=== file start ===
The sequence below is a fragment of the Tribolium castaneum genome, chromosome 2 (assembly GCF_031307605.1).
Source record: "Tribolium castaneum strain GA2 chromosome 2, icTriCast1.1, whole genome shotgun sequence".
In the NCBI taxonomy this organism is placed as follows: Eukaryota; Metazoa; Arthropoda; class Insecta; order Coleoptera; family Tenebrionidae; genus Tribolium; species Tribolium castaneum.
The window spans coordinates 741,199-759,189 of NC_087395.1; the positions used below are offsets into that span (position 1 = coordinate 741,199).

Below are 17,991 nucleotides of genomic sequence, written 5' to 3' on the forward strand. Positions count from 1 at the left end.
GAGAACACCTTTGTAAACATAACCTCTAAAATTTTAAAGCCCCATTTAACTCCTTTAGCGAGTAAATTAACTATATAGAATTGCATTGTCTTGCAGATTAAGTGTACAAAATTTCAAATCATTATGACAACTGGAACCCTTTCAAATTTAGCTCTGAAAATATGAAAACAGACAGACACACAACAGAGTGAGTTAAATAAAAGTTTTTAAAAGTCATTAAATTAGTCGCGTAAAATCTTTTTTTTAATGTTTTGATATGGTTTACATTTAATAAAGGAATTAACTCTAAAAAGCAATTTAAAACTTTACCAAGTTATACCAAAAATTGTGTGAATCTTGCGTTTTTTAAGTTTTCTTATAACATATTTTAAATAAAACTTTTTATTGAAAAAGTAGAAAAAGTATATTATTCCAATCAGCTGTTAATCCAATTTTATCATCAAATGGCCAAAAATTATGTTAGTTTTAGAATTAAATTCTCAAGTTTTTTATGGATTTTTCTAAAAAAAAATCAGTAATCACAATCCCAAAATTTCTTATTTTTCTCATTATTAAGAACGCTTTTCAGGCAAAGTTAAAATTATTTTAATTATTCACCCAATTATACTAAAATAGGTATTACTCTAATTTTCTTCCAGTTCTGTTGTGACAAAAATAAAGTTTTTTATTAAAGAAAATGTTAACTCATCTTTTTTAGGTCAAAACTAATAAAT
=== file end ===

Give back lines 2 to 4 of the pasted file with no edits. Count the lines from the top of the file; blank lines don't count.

Source record: "Tribolium castaneum strain GA2 chromosome 2, icTriCast1.1, whole genome shotgun sequence".
In the NCBI taxonomy this organism is placed as follows: Eukaryota; Metazoa; Arthropoda; class Insecta; order Coleoptera; family Tenebrionidae; genus Tribolium; species Tribolium castaneum.
The window spans coordinates 741,199-759,189 of NC_087395.1; the positions used below are offsets into that span (position 1 = coordinate 741,199).